The exotic wildlife species that thrive in the regions around valleys of Leh and Ladakh bear the ability to adapt themselves to harsh and rigorous climatic conditions wherein they learn to survive on minimal vegetation, rocky terrain and extremely cold weather conditions. Animals like Marmots and Brown Bear find hibernation as an appropriate means to survive such extreme climatic conditions while some of the animals choose to migrate to less cold regions. However, the sprawling range of wildlife animals offer a breathtaking view for tourists every year and makes Ladakh all the more beautiful and praiseworthy.

Food Joints And Local Market Of Ladakh



Ladakh is home to delectable Tibetan, Indian and Continental cuisines that perfectly cater to diverse plethora of tourists from all parts of the world. Local Ladakhi cuisine is quite popular too with its rich aroma and sumptuous taste. Barley forms the key ingredient used in Ladakhi foods and is used in the form of roasted flour called tsampa. It serves as an ideal food item to shield tourists from cold weather.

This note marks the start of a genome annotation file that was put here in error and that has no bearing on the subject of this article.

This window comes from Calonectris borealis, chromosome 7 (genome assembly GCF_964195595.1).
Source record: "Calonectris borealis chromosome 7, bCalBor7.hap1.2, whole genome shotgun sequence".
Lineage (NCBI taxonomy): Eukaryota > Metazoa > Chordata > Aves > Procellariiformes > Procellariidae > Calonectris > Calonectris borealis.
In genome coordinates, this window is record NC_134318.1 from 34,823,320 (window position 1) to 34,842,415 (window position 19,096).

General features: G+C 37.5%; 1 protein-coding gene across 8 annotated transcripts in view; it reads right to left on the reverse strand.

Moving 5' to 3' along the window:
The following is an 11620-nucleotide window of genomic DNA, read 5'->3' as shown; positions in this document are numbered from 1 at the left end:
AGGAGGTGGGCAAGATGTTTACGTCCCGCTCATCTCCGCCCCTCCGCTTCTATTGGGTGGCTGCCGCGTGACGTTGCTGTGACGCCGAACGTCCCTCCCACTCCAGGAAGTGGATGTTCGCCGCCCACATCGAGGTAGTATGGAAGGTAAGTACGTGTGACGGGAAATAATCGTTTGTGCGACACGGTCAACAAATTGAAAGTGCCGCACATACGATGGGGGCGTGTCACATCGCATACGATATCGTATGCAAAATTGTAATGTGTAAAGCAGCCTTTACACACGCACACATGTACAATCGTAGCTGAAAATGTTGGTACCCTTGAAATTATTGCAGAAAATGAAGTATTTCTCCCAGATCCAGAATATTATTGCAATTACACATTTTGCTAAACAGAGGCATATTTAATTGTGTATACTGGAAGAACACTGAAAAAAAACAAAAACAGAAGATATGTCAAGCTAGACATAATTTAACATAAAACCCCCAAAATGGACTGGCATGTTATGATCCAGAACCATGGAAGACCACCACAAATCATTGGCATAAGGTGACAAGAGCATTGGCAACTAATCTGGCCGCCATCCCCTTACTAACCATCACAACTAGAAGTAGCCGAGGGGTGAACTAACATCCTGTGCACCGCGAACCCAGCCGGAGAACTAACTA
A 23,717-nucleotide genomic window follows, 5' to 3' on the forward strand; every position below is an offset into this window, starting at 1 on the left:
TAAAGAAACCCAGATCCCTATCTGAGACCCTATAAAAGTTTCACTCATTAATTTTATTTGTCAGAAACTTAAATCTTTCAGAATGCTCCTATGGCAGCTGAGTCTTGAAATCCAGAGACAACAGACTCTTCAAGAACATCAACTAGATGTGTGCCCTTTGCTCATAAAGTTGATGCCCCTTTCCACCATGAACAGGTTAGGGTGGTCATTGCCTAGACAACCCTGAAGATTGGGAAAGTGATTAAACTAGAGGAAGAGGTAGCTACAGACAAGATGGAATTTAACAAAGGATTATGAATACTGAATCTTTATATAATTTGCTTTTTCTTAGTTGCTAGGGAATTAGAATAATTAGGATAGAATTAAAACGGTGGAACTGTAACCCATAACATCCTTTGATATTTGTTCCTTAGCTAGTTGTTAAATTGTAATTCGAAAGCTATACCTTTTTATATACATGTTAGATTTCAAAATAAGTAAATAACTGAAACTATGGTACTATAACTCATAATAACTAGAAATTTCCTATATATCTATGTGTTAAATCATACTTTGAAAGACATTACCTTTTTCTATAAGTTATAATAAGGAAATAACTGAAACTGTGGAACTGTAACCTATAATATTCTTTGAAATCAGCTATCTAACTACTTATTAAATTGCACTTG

Ladakh is also famous for its thukpa, or noodles in Tibetan language, primarily a thick broth with fresh vegetables and meat variants. Steamed dumplings, or momos and ‘Khambir’, the Ladakhi bread are equally popular. Butter tea forms the staple for locals and is made with tea leaves, salt and yak butter, churned in wooden pots.

For those of you with a more elaborate food palette, there are a large number of widely popular restaurants in Leh and Ladakh. The most exemplary restaurants are the Tenzin Dickey Tibetan, and Tibetan Kitchen that serves local delicacies, Lamayuru and Chopsticks for Chinese, as well as Pan Asian food joint for Italian and Mediterranean cuisines. Not only that, there is a Pumpernickel German Bakery that specializes in homemade cakes, tarts and a sumptuous range of breakfast.

The local population is also blessed with fresh produce and large variety of fruits and vegetables that form the staple food for most local cuisines in Ladakh. Apart from the quintessential instant noodles, many other popular dishes are relished by locals and tourists alike, including Chhupri, particularly cheese derived from Yak’s milk and Tigmo, fermented bread served with thick vegetable stew.

Each monastery is thronged with many local food joints, offering a delicious range of Ladakhi cuisines, which is splurged with mild and delicious native flavors. Come and visit Ladakh once and invite yourself to a delectable range of local and International cuisines that is sure to satiate your inner taste buds.